Charles Mackay

Journalist / Poet

Born: 1814
Died: 1889
Birthplace: Perth, Scotland
Best known as: Author of 1841's Extraordinary Popular Delusions and the Madness of Crowds
English writer Charles Mackay was a 19th-century chronicler of culture and events and a successful poet and lyricist. During his career as a journalist he worked for London's Morning Chronicle (1835-44), Glasgow's Argus (1844-47), the Illustrated London News (1852-59) and, as a correspondent reporting on the American Civil War, the Times (1862-65). Industrious and prolific, Mackay also worked as an editor and was an associate of Charles Dickens. He made his literary reputation in 1846 with a collection of poems, Voices from the Crowd, and achieved popular success the same year with the hit songs "Cheer, Boys, Cheer" and "The Good Time Coming" (music by Henry Russell). These days he is better known for his attempt at an even-handed history of Joseph Smith and the Mormons, 1851's The Mormons; or the Latter-day Saints, and for a book that's still in print, 1841's Memoirs of Extraordinary Popular Delusions and the Madness of Crowds. The latter book, a chronicle of various market crazes and irrational fads, is considered a classic in the field of market psychology.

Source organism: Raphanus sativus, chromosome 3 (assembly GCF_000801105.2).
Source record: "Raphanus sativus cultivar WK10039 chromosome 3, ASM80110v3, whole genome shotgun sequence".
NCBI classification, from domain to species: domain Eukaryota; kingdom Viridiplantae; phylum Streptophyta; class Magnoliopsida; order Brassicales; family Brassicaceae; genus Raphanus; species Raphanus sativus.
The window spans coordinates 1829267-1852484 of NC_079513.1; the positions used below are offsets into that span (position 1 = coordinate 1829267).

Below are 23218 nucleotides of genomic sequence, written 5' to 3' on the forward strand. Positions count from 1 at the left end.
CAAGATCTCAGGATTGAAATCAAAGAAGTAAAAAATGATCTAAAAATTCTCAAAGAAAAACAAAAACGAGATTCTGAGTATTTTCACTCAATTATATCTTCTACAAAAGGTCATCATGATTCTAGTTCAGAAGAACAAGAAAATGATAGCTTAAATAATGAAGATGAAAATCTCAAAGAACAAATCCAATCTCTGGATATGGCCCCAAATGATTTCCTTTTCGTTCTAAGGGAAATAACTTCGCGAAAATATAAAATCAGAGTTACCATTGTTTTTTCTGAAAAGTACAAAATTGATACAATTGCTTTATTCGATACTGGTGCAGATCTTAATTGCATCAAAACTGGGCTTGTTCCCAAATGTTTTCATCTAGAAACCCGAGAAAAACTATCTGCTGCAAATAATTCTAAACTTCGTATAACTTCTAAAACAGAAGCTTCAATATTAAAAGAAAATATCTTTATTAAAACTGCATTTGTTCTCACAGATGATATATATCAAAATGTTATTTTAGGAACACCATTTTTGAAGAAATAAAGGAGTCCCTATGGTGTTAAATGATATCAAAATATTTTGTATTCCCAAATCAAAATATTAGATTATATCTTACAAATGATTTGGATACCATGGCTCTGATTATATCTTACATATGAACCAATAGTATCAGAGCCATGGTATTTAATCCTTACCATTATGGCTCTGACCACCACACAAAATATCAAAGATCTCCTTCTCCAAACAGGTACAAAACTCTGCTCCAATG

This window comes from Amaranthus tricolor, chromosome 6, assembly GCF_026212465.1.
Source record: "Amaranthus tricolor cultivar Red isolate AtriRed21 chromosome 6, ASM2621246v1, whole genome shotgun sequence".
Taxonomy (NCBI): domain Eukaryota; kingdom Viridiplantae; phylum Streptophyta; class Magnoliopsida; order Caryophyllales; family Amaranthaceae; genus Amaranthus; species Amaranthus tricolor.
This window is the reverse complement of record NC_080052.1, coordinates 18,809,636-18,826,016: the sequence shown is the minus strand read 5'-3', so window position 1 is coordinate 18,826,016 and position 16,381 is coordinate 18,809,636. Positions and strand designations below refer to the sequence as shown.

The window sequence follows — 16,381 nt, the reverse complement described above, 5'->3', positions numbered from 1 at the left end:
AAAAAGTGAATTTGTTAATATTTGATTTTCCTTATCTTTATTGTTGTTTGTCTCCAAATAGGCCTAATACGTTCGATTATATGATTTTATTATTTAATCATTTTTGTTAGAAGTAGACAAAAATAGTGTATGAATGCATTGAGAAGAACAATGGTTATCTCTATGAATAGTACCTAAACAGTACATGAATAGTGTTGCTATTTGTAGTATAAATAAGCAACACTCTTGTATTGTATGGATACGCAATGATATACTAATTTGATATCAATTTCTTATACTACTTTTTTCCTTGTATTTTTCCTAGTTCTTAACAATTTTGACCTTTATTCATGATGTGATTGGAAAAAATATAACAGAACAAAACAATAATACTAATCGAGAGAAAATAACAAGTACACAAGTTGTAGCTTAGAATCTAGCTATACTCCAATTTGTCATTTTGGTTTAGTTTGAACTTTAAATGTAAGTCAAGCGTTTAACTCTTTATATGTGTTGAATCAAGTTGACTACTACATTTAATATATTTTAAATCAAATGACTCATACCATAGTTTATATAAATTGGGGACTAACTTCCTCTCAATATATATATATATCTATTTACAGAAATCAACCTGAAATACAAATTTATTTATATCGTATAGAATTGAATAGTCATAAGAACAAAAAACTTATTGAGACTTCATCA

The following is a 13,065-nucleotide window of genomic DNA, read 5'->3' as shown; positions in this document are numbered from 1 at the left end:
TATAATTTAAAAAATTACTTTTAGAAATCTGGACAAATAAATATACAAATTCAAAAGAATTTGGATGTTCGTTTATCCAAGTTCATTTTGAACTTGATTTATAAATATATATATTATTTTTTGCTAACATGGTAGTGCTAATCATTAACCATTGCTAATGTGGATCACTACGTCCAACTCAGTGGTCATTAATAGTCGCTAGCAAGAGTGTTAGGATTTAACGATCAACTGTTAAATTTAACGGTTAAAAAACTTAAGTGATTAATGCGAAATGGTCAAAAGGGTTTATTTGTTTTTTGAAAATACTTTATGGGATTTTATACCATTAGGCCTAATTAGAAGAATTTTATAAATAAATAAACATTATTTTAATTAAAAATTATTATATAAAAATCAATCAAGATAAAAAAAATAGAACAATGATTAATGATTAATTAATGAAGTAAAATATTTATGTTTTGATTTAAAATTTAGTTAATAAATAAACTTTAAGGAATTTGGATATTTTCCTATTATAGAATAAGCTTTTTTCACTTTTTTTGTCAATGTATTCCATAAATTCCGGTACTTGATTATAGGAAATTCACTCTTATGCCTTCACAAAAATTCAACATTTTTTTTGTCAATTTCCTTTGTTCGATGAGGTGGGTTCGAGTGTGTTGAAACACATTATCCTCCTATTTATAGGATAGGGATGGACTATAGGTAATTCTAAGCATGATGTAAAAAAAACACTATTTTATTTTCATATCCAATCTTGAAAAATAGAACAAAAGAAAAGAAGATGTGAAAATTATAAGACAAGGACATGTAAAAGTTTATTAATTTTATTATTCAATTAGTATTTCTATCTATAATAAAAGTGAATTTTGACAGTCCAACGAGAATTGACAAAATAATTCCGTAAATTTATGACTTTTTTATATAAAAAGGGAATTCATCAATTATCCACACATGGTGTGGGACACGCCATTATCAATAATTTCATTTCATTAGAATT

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Mackay, who had a doctorate in literature, was the father of popular novelist Marie Corelli (1855-1924), the author of 1890’s Wormwood… A modern counterpoint to Mackay’s Madness of Crowds is 2004’s The Wisdom of Crowds by James Surowiecki.

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